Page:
People whose mothers had diabetes before or during pregnancy have an increased risk for heart disease as young adults, new research suggests. The risk was apparent both for children of mothers with pre-existing Type 2 diabetes and for children whose mothers developed gestational diabetes during pregnancy.
The study, in the journal CMAJ, included 293,546 people born to mothers in Manitoba between 1979 and 2005. Almost 3 percent were exposed to gestational diabetes and 1.1 percent to maternal Type 2 diabetes. The scientists followed the offsprings’ health through age 35.
They found that after adjustment for other factors, exposure to gestational diabetes was associated with a 27 percent increased risk for a cardiovascular event — heart attack, cardiac arrest, coronary artery disease or stroke. The group was also 85 percent more likely to have a cardiovascular disease risk factor such as high blood pressure, high cholesterol or diabetes.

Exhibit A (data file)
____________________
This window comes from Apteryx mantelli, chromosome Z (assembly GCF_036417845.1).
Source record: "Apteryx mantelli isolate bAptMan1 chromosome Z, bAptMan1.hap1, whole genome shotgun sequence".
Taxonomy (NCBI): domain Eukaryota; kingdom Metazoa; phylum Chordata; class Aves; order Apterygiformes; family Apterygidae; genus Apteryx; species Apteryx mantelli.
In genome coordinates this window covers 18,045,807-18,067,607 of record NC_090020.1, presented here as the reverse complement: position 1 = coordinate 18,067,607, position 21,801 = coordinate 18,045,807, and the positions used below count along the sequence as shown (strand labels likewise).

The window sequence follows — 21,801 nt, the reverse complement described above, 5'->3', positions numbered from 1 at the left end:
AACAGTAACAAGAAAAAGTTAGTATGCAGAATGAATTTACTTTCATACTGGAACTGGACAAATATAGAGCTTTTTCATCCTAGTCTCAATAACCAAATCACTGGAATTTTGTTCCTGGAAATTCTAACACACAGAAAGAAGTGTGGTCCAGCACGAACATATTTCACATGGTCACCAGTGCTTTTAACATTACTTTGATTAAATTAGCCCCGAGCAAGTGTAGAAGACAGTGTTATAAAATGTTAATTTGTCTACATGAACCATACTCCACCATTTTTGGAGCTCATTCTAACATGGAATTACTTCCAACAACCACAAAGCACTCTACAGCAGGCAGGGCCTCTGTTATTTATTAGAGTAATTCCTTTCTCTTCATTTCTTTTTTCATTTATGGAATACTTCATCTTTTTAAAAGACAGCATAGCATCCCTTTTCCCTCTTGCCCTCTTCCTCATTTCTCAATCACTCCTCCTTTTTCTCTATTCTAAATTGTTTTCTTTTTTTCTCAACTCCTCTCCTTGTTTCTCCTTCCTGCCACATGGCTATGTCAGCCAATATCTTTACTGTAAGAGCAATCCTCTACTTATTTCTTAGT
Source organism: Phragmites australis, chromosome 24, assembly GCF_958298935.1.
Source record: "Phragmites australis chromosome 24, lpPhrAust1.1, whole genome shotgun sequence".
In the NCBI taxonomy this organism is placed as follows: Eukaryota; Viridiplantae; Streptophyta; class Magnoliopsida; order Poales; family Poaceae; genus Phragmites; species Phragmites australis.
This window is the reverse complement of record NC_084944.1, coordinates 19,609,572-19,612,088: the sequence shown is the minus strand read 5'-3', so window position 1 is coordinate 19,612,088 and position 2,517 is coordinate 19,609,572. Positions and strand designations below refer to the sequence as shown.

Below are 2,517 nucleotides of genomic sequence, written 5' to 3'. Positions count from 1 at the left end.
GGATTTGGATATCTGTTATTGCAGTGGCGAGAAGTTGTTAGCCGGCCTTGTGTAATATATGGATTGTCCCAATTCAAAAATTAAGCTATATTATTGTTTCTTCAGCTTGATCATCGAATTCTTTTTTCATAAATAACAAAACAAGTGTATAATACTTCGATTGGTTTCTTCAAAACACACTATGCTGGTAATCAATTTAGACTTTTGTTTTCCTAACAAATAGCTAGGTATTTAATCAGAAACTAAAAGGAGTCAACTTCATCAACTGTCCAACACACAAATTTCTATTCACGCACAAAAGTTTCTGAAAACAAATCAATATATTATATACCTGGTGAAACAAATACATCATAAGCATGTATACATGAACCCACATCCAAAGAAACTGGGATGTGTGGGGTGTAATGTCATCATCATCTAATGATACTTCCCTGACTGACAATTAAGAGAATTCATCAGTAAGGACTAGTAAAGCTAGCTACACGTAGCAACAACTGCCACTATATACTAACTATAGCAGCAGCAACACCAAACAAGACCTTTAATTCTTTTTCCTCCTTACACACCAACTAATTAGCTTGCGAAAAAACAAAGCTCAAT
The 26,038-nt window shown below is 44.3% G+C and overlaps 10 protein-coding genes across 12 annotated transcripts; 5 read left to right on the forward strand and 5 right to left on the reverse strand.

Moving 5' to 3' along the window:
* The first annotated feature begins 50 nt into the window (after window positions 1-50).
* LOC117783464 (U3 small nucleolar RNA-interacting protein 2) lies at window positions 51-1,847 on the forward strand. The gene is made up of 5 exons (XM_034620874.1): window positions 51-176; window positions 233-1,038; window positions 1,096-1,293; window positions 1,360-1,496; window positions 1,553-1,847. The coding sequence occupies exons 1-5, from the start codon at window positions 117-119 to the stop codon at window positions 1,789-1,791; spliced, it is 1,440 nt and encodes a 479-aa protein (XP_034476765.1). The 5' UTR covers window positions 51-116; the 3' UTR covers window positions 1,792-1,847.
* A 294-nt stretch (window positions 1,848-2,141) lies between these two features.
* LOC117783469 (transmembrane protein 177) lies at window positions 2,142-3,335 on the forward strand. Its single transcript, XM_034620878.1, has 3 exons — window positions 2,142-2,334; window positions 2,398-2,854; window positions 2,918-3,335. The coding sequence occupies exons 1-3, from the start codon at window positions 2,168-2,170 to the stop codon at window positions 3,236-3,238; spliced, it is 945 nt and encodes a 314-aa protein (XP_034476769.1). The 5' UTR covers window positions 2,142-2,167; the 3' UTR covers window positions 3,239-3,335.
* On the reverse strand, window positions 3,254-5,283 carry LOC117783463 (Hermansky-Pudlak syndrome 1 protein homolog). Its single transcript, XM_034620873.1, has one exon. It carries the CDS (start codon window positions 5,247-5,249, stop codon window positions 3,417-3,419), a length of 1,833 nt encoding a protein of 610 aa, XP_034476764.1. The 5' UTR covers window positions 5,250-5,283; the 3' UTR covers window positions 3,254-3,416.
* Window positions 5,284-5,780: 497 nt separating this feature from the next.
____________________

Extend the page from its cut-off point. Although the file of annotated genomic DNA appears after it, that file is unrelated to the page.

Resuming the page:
For people whose mothers had pre-existing diabetes, the risks were even greater: a 48 percent increased risk for a cardiovascular event, and more than three times the risk for having a cardiovascular disease risk factor compared with people whose mothers were not diabetic.
“Not only is the risk for heart disease increased in people exposed to maternal diabetes,” said the lead author, Jonathan McGavock, an associate professor of pediatrics at the University of Manitoba, “but they develop risk factors four years earlier than the unexposed, thereby compounding their lifetime risk for heart disease.”
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